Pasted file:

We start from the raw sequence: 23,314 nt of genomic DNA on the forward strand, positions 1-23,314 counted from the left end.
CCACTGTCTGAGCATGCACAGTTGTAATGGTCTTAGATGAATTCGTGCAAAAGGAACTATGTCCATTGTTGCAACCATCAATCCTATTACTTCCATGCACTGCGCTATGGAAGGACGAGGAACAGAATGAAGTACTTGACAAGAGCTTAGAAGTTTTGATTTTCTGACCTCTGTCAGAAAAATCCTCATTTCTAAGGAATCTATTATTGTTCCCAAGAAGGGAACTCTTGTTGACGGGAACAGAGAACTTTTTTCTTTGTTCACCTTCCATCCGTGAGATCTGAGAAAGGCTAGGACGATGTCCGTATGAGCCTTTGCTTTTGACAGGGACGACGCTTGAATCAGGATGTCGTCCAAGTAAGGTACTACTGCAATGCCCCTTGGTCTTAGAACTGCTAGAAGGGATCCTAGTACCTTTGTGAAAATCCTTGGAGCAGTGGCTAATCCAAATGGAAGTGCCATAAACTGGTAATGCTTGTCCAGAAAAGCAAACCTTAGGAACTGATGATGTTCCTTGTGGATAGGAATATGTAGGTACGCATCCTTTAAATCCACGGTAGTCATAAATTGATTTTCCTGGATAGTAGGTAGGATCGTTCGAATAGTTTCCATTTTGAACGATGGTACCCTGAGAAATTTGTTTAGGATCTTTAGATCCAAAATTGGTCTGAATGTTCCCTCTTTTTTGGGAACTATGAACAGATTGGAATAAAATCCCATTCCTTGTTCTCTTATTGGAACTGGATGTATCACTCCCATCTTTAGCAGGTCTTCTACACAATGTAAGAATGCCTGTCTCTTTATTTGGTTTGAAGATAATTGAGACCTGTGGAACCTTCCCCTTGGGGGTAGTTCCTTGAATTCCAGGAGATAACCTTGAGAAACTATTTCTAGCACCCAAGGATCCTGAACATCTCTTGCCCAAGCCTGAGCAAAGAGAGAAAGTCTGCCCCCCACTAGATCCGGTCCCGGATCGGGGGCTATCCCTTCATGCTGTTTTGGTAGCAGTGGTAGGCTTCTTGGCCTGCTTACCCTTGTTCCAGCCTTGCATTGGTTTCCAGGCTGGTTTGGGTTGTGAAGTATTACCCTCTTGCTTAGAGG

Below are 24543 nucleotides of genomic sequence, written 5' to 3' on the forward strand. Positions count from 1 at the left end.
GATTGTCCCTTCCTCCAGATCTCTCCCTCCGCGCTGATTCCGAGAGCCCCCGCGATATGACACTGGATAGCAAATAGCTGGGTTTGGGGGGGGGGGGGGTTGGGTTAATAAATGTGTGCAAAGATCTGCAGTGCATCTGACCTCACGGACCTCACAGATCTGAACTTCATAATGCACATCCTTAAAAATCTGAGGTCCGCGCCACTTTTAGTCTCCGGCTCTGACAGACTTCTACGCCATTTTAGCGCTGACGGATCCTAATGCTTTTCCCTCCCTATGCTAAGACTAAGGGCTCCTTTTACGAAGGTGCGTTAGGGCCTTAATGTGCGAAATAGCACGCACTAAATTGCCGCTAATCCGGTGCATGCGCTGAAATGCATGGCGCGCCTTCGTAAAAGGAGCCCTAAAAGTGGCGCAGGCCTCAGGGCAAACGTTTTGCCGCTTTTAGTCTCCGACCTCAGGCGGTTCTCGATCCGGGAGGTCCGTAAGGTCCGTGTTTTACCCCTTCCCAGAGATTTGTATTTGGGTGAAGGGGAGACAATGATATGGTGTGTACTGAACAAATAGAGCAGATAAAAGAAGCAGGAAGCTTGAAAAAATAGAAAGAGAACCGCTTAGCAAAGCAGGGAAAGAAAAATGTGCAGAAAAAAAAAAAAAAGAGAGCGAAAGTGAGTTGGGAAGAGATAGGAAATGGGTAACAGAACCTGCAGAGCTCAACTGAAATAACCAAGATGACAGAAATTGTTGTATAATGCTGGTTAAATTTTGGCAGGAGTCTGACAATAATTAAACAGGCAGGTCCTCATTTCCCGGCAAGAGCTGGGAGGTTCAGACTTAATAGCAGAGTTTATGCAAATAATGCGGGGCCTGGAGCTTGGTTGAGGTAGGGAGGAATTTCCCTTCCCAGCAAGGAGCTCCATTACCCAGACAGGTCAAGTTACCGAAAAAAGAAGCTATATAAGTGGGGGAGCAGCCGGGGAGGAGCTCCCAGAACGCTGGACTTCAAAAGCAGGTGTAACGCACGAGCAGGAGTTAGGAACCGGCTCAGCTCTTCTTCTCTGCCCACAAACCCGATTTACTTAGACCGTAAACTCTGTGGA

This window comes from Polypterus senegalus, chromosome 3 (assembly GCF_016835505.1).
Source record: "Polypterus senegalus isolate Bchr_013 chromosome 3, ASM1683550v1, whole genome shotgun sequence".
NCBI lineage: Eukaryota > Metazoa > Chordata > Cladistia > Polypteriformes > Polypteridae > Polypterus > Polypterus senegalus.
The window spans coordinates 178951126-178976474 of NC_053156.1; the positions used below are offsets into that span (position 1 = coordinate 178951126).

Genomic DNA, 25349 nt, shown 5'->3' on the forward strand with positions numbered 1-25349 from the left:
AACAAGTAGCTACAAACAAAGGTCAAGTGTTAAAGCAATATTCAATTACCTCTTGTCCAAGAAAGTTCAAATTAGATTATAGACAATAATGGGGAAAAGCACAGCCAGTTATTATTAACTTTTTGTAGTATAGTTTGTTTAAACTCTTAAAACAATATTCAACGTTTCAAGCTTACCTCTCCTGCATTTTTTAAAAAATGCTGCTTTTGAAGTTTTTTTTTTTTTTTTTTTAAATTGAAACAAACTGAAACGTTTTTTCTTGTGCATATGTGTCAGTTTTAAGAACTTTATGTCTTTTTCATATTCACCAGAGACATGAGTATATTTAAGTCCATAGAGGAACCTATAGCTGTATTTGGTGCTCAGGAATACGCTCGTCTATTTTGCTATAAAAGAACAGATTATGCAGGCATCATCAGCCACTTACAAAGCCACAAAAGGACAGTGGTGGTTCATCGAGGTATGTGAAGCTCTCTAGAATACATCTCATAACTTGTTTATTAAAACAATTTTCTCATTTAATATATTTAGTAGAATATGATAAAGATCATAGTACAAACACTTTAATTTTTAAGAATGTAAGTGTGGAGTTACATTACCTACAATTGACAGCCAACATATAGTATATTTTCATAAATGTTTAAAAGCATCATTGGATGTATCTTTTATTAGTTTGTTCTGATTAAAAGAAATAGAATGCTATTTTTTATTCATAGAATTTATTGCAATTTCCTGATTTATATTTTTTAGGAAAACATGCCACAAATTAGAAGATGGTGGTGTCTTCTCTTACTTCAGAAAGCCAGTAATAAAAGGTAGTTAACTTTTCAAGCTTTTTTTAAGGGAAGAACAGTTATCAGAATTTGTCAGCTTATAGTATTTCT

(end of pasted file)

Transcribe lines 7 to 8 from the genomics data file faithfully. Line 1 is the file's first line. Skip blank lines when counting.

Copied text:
NCBI lineage: Eukaryota > Metazoa > Chordata > Cladistia > Polypteriformes > Polypteridae > Polypterus > Polypterus senegalus.
The window spans coordinates 178951126-178976474 of NC_053156.1; the positions used below are offsets into that span (position 1 = coordinate 178951126).